Sample Research Paper on Freud’s Concept of Narcissism

Freud defined narcissism as adoration that individuals accord themselves when they are
an object of sexual desire. According to Freud, narcissism is neurosis. Throughout human life,
each person has the same level of narcissism. Additionally, Freud explains that there exist two
types of narcissism, secondary and primary. As for primary narcissism, it is present from birth
and preexists in all humans. On the other hand, secondary narcissism exists when humans are
disinterested in others. This paper discusses Freud’s concept of narcissism.
Freud explains that humans start to develop ego at the infancy stage. At the oral stage of
human development, children are egocentric. The kids believe that everything revolves around
them because the mother fulfills all the needs. However, things change as the child grows up.
The child’s self-centeredness deteriorates since the kid realizes that things cannot always go their
way. From this observation, it is evident that everyone is a narcissist. Also, Freud mentions that
narcissism is essential for the normal development of humans (Freud, 1957). Past early
childhood, humans prioritize love towards others, and their self-love declines. During infancy,
humans tend to direct the libidinal energy towards the newly developed ego, ego libido. At this
point, the sex instincts and ego instincts become inseparable. As time passes by, the ego is fully
packed with libidinal energy. Thus, the individual starts to direct their energy towards external
objects, and ego instincts are separated from sex instincts. When people outgrow the primary
narcissistic stage, having a meal and having sex become two different things. In general, every
human has some level of narcissism.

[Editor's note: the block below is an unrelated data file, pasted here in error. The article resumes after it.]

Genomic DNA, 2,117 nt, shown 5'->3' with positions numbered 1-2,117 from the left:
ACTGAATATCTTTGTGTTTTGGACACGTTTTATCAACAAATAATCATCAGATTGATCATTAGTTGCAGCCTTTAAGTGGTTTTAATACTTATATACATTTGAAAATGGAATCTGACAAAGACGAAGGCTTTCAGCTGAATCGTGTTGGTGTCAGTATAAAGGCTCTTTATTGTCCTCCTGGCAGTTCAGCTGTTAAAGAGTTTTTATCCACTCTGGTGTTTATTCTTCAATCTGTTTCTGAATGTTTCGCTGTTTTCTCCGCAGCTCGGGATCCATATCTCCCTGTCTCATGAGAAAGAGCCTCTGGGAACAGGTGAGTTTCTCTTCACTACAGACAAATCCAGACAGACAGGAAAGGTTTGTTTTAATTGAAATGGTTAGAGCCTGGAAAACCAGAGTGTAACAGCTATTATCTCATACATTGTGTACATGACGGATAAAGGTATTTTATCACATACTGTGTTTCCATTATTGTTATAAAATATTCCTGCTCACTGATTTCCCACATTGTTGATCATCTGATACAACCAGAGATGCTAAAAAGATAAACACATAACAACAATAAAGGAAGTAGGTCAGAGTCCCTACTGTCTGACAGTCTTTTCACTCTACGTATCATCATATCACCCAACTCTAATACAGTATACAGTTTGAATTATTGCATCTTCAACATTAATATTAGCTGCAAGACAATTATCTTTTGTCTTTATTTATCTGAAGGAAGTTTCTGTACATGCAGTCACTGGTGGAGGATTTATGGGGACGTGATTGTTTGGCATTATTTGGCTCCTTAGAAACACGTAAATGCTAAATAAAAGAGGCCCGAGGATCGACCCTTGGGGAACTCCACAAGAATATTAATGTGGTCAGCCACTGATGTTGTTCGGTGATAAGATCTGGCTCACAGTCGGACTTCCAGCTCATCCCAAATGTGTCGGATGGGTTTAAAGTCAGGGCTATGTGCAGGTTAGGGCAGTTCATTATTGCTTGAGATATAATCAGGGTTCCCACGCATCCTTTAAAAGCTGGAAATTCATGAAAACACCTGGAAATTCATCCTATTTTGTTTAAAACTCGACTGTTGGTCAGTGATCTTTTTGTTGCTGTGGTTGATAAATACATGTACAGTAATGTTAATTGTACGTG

In Freud’s work, he explains that narcissism is driven by sex drive and the need to self-
preserve. The two drives are the same during childhood, and it is arduous to differentiate them.
When humans project more affection to others, they end up with less energy for self-love (Rees,

2020). Freud further argues that the continuation of the species is based on the concept of love.
The ego-libido and object-libido must be balanced for the survival of the individuals and species.
For instance, an individual must have some ego-libido if they want to eat. For the species to
survive, the individuals must have object-libido. When the individual directs too much energy
inwards, an imbalance occurs. Hence, the person’s personality is infected. The person can longer
associate with others in society. In general, the object-libido and ego-libido play a vital role in
the survival of the person and species.
Freud also explains the root of homosexuality in his work. According to Freud, children
often project their outward affection to their mother in the mother-child relationship. However,
homosexuals fail to learn how to express their object-libido correctly (Dabbous, 2021). The
individuals make the wrong choices of objects to project their affection. Freud defines the
tendency of homosexuals as the purest form of narcissism. In addition, Freud explains that most
beautiful women are narcissists because of self-adoration. The beautiful females tend to look for
individuals to admire them in the same they love themselves. Thus, such women are more
attractive to men. Overall, homosexuality is a result of wrong choices for object-libido.


Freud explains that humans develop ego in their childhood stage. There must be a
balance between the ego-libido and the object-libido for the individuals and the species to
survive. Also, Freud explains that homosexuals often direct their affection to the wrong choice of



Dabbous, R. (2021). Hannah Arendt and Sigmund Freud on Sexual Identity in 2020. Sexuality &
Culture, 1-17.
Freud, S. (1957). On narcissism: An introduction. In The Standard Edition of the Complete
Psychological Works of Sigmund Freud, Volume XIV (1914-1916): On the History of the
Psycho-Analytic Movement, Papers on Metapsychology and Other Works (pp. 67-102).
Rees, W. (2020). We other narcissists: self-love in Freud and culture. Textual Practice,